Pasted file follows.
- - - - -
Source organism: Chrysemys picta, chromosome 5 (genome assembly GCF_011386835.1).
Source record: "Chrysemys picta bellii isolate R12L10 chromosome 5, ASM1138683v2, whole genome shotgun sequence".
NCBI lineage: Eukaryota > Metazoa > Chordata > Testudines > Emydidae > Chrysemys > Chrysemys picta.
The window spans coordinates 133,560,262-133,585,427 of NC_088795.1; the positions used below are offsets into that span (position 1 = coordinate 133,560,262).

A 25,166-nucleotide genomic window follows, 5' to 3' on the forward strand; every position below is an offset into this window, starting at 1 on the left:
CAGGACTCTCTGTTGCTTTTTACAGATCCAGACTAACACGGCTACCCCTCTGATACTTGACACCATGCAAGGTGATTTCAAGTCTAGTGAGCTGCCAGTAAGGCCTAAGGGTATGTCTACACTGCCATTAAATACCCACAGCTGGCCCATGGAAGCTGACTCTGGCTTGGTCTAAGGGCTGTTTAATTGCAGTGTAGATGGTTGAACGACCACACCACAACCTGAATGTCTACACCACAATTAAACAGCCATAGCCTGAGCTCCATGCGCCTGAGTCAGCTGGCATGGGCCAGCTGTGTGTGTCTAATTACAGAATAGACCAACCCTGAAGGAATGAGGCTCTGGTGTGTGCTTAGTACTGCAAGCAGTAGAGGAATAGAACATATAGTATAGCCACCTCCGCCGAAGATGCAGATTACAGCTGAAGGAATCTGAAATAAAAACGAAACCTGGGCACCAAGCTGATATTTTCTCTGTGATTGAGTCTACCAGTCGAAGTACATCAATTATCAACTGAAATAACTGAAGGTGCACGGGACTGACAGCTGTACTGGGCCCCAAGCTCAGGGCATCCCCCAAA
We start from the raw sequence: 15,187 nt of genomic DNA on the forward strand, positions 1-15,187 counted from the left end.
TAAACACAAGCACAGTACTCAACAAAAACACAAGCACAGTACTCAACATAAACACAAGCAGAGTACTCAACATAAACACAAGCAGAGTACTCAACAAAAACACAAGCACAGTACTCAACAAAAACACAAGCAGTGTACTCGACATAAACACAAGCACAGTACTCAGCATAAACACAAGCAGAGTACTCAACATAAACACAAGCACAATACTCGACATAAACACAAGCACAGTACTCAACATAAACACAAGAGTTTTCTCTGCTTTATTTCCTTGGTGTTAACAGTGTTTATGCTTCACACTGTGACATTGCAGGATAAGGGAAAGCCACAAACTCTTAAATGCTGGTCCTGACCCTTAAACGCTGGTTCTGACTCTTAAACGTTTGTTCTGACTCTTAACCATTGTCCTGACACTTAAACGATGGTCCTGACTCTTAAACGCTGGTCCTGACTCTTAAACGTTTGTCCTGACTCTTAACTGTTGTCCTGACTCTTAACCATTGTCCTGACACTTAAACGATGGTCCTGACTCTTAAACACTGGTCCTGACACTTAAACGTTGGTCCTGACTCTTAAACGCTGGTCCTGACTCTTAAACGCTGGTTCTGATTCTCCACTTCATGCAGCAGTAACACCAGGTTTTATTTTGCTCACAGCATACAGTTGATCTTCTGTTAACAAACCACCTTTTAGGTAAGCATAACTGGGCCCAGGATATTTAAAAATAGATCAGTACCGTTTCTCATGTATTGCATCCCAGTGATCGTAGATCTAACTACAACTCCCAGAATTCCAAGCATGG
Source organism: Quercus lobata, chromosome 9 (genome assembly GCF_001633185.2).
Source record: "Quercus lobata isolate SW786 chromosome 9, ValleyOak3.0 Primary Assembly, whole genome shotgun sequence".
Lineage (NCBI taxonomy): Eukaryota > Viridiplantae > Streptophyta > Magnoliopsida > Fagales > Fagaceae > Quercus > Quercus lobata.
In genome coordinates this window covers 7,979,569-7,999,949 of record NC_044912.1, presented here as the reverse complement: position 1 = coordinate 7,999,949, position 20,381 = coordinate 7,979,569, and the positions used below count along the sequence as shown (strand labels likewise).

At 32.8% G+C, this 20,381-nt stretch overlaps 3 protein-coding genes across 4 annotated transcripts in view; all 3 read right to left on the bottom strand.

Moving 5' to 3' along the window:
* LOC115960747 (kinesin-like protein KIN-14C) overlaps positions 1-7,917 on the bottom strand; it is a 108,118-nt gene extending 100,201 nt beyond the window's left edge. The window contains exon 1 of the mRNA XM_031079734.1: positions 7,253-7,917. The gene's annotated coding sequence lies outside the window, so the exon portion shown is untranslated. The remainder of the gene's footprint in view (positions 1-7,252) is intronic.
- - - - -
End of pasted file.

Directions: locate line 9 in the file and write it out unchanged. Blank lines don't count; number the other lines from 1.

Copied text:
Source organism: Quercus lobata, chromosome 9 (genome assembly GCF_001633185.2).